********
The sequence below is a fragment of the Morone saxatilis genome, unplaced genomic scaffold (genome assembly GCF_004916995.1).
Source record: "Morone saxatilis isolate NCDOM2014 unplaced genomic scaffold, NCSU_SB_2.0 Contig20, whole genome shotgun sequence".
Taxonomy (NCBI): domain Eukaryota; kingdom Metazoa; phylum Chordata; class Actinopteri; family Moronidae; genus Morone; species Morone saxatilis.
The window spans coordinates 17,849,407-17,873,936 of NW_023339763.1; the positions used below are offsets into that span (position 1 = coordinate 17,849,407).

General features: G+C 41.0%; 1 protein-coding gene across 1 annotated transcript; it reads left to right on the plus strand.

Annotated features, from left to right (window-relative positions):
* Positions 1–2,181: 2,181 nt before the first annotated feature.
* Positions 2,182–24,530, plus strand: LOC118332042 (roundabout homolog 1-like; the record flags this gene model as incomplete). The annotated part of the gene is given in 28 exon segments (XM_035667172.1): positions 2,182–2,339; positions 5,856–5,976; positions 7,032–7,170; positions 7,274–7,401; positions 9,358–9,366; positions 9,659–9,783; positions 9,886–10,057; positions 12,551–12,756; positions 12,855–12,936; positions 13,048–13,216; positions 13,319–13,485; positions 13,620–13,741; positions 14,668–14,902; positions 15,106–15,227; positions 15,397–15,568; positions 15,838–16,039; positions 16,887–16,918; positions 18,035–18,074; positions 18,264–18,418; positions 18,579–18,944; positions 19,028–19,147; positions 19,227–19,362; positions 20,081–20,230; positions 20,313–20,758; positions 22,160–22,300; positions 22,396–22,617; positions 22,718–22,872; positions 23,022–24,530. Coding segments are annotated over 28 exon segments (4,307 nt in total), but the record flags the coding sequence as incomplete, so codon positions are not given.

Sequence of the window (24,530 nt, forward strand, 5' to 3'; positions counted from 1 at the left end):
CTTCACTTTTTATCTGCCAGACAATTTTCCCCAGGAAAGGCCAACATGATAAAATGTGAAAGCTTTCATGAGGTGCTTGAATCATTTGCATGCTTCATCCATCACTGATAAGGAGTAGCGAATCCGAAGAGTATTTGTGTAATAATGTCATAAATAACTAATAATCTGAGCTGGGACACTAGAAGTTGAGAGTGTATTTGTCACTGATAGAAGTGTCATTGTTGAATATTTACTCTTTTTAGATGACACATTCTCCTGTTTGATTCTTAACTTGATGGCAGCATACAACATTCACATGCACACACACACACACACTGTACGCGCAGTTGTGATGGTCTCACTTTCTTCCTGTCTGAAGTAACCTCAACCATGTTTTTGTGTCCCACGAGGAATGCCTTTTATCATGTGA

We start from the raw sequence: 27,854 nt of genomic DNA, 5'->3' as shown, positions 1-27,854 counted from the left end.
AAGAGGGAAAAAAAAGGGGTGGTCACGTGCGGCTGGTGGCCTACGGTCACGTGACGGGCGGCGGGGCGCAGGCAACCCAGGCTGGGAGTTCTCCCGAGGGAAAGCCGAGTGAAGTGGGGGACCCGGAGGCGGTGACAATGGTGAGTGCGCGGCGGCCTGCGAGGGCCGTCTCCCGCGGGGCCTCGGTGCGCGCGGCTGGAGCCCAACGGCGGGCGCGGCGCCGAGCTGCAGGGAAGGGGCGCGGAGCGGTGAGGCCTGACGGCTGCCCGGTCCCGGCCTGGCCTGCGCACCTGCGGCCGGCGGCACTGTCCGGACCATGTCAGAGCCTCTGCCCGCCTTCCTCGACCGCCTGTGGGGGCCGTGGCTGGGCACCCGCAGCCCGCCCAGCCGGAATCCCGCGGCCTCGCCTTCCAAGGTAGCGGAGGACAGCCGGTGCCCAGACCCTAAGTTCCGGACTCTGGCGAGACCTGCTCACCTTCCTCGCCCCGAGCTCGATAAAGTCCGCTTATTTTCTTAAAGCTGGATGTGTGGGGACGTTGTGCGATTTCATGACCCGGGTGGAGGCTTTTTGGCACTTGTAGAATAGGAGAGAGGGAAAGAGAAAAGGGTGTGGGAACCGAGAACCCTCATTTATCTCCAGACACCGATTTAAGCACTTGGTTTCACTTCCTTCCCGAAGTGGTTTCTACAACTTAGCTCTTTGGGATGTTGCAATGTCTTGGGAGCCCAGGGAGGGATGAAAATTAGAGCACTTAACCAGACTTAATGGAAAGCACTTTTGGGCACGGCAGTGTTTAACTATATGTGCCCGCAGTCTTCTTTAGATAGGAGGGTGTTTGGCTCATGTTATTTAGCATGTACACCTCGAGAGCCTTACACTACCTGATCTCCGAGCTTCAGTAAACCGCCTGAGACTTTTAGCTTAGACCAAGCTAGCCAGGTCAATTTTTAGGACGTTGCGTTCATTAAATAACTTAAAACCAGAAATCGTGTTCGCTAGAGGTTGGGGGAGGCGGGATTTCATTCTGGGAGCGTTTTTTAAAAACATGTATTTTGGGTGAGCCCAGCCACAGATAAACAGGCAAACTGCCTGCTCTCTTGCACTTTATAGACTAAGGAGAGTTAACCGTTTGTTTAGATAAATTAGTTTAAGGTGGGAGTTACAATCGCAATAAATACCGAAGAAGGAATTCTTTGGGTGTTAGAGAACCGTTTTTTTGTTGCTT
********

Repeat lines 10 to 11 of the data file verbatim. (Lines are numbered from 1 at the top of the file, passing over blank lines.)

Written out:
CTTCACTTTTTATCTGCCAGACAATTTTCCCCAGGAAAGGCCAACATGATAAAATGTGAAAGCTTTCATGAGGTGCTTGAATCATTTGCATGCTTCATCCATCACTGATAAGGAGTAGCGAATCCGAAGAGTATTTGTGTAATAATGTCATAAATAACTAATAATCTGAGCTGGGACACTAGAAGTTGAGAGTGTATTTGTCACTGATAGAAGTGTCATTGTTGAATATTTACTCTTTTTAGATGACACATTCTCCTGTTTGATTCTTAACTTGATGGCAGCATACAACATTCACATGCACACACACACACACACTGTACGCGCAGTTGTGATGGTCTCACTTTCTTCCTGTCTGAAGTAACCTCAACCATGTTTTTGTGTCCCACGAGGAATGCCTTTTATCATGTGA

We start from the raw sequence: 27,854 nt of genomic DNA, 5'->3' as shown, positions 1-27,854 counted from the left end.